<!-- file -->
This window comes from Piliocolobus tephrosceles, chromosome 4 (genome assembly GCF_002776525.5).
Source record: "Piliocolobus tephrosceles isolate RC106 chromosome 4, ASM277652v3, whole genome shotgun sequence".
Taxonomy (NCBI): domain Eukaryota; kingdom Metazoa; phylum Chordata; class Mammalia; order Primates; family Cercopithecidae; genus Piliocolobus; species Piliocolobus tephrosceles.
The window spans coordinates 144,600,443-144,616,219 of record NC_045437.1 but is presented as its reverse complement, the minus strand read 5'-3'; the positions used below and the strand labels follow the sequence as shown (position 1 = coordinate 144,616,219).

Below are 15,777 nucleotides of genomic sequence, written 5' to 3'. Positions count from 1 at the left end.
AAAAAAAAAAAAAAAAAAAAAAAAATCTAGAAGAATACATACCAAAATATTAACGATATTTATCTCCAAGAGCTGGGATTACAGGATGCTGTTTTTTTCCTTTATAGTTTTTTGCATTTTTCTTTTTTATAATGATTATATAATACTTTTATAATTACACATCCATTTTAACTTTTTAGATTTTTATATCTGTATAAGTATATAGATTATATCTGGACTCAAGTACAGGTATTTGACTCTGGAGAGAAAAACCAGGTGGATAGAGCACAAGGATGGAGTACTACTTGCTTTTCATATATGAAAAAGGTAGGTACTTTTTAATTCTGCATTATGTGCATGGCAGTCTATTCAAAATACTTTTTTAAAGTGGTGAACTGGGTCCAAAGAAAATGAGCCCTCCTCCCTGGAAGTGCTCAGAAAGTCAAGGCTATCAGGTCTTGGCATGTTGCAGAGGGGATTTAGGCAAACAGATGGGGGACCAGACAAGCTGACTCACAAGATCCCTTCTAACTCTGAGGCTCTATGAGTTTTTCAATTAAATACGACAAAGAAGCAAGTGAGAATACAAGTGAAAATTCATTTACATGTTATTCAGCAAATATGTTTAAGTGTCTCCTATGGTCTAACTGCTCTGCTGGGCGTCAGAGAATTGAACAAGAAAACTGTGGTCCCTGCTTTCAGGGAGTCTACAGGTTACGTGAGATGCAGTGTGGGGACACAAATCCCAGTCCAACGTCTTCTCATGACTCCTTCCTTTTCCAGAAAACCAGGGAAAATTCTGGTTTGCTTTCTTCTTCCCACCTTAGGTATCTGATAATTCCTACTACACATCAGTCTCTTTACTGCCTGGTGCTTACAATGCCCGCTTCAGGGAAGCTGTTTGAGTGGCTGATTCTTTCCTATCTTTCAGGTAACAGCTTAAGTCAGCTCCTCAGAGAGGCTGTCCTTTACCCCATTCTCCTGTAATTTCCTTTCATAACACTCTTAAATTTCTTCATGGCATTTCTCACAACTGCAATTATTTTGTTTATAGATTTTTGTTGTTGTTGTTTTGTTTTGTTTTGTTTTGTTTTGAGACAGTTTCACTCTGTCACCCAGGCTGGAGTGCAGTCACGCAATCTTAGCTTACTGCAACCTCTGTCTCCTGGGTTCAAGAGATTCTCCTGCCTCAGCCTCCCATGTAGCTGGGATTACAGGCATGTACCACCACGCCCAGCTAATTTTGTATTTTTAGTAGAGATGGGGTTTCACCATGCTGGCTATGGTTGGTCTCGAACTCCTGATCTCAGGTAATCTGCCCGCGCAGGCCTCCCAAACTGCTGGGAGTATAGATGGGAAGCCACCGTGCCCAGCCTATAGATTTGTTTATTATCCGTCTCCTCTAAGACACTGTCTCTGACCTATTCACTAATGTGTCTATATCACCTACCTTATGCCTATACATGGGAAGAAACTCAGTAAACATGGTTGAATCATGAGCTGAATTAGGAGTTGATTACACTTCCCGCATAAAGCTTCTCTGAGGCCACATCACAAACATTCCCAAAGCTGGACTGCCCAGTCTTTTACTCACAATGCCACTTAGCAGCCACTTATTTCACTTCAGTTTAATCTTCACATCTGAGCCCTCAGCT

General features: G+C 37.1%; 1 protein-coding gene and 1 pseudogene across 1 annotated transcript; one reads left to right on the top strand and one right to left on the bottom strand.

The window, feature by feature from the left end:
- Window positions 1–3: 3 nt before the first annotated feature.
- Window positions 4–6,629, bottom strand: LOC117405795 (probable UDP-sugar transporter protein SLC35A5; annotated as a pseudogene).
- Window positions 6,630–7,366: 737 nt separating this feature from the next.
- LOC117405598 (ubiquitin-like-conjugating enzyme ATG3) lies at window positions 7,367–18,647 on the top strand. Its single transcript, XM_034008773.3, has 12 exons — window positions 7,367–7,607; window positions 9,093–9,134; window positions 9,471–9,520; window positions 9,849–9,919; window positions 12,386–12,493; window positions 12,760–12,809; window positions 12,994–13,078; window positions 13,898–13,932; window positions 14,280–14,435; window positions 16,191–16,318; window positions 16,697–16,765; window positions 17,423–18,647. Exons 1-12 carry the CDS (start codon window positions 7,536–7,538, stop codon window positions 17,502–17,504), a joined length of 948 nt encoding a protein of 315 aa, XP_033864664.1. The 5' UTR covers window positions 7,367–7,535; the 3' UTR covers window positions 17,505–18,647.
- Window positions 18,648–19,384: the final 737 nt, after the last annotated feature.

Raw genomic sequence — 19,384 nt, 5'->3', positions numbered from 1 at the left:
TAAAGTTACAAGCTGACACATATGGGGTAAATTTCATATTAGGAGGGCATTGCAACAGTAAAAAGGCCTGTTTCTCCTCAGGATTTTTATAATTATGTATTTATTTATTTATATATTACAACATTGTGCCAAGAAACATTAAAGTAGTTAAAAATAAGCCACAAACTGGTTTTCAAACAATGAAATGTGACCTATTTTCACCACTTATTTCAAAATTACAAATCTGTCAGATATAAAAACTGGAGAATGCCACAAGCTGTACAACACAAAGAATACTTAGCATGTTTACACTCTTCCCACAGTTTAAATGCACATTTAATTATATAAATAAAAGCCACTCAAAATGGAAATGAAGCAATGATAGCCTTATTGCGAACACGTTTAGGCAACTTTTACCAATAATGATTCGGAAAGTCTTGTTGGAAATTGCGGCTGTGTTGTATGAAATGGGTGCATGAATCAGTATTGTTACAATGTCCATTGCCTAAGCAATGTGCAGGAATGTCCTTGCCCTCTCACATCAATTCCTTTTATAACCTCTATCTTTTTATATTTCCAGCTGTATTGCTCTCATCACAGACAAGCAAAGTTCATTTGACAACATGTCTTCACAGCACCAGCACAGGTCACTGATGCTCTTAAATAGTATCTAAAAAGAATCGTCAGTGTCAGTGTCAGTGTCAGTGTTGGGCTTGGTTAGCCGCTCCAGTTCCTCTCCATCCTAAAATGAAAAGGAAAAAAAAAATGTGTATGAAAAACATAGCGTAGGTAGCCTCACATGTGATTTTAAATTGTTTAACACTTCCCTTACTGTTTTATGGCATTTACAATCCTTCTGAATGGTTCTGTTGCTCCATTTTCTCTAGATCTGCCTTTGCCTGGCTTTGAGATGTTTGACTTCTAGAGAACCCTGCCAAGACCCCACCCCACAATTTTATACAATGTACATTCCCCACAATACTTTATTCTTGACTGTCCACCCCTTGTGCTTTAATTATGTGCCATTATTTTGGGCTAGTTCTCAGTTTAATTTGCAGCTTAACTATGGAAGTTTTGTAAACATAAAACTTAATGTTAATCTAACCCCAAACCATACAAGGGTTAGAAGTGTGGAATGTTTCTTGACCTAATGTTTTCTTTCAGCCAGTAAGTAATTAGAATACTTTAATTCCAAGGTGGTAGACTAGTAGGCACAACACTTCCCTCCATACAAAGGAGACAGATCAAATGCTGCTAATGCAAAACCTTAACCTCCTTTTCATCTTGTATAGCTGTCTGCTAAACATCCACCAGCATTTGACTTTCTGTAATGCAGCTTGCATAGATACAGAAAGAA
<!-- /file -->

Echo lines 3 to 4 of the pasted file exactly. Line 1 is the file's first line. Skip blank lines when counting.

Taxonomy (NCBI): domain Eukaryota; kingdom Metazoa; phylum Chordata; class Mammalia; order Primates; family Cercopithecidae; genus Piliocolobus; species Piliocolobus tephrosceles.
The window spans coordinates 144,600,443-144,616,219 of record NC_045437.1 but is presented as its reverse complement, the minus strand read 5'-3'; the positions used below and the strand labels follow the sequence as shown (position 1 = coordinate 144,616,219).